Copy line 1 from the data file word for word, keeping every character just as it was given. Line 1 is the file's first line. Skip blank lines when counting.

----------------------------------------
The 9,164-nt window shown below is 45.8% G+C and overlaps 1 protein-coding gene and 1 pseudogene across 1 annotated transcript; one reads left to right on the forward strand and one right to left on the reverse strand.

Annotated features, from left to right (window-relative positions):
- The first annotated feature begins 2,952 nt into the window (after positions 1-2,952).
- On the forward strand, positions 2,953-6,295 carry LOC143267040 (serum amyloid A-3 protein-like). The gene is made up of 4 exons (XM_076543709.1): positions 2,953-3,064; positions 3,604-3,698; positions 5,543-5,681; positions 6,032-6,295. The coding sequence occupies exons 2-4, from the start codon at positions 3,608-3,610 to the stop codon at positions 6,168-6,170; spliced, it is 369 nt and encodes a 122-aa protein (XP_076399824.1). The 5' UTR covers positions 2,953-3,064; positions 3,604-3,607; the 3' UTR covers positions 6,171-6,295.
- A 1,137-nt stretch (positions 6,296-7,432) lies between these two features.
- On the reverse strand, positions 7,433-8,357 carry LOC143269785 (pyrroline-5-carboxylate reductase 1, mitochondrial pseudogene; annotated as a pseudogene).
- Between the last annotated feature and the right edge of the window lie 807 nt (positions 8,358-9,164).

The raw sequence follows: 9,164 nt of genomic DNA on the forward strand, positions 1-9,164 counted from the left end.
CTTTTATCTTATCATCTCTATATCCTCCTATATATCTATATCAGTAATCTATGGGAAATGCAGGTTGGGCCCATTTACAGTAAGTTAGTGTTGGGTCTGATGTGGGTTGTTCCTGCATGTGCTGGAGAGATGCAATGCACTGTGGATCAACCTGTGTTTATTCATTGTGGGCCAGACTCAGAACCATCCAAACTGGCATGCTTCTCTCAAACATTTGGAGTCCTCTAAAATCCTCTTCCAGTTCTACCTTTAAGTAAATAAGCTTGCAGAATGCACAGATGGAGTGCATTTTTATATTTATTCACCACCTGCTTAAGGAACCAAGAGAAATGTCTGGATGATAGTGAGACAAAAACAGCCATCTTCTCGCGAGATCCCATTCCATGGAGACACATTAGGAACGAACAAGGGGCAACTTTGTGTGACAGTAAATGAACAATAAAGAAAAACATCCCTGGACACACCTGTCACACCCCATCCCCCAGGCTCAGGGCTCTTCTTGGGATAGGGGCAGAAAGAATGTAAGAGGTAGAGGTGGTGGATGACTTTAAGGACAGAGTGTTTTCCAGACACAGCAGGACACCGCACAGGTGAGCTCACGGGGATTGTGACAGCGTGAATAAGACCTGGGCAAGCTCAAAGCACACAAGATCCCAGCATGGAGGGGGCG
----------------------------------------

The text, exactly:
The 9,164-nt window shown below is 45.8% G+C and overlaps 1 protein-coding gene and 1 pseudogene across 1 annotated transcript; one reads left to right on the forward strand and one right to left on the reverse strand.